Lumber liquidators vs home depot. The objective of every homeowner who is going through a home renovation process should be to obtain high-quality materials at a reasonable price. So, in this LL Flooring vs Home Depot comparison, we will see which one of these stores can offer you superior flooring alternatives.
When it comes to basement renovations, waterproof flooring might be required while if you are just updating your bedroom, the flooring material does not have to be resistant to heavy usage or direct exposure to water.
If you are not sure where to purchase flooring materials, try your local home improvement store. They will have a wide selection of flooring models to choose from so that you can find the one that best suits the needs of your project.
We will compare the features and pricing of a variety of flooring products from our team’s previous projects, as well as from manufacturers such as Lowes, Home Depot, and Menards.
What Are The Main Differences Between LL Flooring And Home Depot?
The most significant distinctions between Home Depot and LL Flooring are as follows:
- You may get only flooring products from LL Flooring, whereas Home Depot sells all types of home renovation supplies.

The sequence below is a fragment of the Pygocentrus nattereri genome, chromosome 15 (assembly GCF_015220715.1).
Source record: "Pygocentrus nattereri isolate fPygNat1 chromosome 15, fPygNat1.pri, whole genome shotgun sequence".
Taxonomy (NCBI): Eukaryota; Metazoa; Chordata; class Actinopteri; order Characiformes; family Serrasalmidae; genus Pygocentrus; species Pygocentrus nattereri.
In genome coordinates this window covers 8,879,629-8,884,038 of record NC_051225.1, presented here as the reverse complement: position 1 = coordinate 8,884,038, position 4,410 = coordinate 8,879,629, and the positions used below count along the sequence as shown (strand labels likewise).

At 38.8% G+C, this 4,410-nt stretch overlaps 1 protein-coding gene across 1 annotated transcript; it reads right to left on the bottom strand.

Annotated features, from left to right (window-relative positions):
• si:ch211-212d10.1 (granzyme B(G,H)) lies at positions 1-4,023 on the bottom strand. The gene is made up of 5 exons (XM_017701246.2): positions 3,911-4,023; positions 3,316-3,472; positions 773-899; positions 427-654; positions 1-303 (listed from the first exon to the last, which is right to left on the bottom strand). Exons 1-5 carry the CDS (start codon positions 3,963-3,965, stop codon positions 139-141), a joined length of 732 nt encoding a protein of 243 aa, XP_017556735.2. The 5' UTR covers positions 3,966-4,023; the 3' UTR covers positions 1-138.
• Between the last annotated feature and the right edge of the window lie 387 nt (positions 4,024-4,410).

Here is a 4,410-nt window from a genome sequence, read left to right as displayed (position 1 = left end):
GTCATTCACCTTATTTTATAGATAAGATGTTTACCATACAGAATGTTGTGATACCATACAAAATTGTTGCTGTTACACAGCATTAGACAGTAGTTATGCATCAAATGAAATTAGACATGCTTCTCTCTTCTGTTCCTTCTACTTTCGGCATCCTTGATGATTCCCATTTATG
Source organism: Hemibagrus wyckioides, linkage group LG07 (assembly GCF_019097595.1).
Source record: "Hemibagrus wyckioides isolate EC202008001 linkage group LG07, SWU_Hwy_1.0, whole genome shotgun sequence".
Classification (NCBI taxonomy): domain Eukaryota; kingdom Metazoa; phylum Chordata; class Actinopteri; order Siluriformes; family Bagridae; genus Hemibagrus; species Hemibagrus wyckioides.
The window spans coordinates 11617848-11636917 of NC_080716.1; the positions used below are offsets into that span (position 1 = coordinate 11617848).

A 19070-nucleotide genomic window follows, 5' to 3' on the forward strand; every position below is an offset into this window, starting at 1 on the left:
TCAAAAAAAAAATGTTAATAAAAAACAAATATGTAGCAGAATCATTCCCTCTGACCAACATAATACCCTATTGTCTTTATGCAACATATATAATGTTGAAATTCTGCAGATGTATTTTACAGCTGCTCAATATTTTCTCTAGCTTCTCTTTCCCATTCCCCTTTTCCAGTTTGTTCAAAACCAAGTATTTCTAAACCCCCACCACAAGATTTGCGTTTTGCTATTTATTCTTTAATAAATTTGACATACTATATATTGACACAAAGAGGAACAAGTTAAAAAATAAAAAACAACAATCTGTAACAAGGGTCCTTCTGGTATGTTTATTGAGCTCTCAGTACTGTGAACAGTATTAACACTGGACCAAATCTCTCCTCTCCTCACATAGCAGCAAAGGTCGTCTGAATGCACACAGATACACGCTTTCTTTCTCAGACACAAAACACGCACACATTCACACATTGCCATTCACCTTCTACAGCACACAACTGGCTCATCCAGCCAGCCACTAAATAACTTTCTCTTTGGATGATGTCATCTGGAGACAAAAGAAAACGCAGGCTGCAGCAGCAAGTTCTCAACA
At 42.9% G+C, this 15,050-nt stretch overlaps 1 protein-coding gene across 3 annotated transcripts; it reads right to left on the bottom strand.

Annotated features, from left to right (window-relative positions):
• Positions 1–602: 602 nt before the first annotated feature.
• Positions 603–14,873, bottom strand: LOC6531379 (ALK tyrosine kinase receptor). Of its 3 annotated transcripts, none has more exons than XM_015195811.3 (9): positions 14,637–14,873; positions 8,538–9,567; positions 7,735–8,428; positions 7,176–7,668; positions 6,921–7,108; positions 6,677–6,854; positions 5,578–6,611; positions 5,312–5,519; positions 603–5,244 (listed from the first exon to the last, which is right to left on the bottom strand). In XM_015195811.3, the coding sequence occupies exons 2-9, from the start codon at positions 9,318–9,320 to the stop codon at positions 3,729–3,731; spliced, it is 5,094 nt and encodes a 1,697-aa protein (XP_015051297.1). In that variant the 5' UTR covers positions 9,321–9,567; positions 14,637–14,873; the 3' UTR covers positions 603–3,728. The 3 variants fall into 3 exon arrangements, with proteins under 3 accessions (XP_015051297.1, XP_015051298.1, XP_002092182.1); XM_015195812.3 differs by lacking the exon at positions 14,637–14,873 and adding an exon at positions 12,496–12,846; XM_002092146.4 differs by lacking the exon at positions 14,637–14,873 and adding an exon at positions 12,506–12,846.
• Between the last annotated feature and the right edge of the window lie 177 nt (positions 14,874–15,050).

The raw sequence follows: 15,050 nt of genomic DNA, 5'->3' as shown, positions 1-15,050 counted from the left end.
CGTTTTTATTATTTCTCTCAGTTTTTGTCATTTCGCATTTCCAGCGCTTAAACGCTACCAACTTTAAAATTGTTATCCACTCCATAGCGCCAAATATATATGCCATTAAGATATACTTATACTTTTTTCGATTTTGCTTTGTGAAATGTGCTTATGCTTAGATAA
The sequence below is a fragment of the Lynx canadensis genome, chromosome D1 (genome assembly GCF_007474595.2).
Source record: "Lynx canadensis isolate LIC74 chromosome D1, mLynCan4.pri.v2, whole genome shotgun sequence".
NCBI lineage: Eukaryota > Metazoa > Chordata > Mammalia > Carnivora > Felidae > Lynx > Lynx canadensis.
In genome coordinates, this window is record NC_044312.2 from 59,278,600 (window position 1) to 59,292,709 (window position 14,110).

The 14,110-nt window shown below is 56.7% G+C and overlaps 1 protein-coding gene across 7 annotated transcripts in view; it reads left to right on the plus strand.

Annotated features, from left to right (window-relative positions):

- It was 1993 when Lumber Liquidators was founded, whereas Home Depot was founded in 1978.
- 415 North American Flovent stores are run by LUT, whereas Home Depot has 2,291 stores in the United States, Mexico, Canada, China, and India.
- Because of this, HD supply is not a significant competitor for Hardwood Flooring Direct; however, as the fifth worldwide retailer, Home Depot is a growing threat.
- The LL FLOORING category includes premium flooring alternatives, whereas the HOME DEPOT offers a wider range of low-cost flooring choices.
What Do You Mean By Lumber Liquidators Or LL Flooring?
Lumber Liquidators is a publicly-traded firm that sells hard-surface flooring in over 413 stores and more than 2,200 employees across 46 states. Lumber Liquidators carry seven distinct types of flooring as well as flooring accessories.
The name LL Flooring was added by Lumber Liquidators in April 2020 to reflect the company’s diverse range of products. The firm still utilizes both names, but it is more common for people to say “LL Flooring.”
Lumber Liquidators Background
Lumber Liquidators was founded in 1993 by Tom Sullivan, a building contractor. Sullivan acquired excess wood from bankruptcies, auctions, overstock inventories, and other liquidators, then sold it to the public from a trucking yard in Stoughton, Massachusetts. Lumber Liquidators initially specialized in heavy-duty building wood, such as pickets, framing, fencing, and six-by-sixes.
In 2004, Lumber Liquidators opened its first general store in Boston’s Roxbury neighborhood and three years later, it relocated to its first dedicated location in Massachusetts’ Brookline district, where it began selling solid hardwood flooring as the primary offering. Throughout the Boston region, oak flooring was heavily advertised for a price of $0.99 per square foot.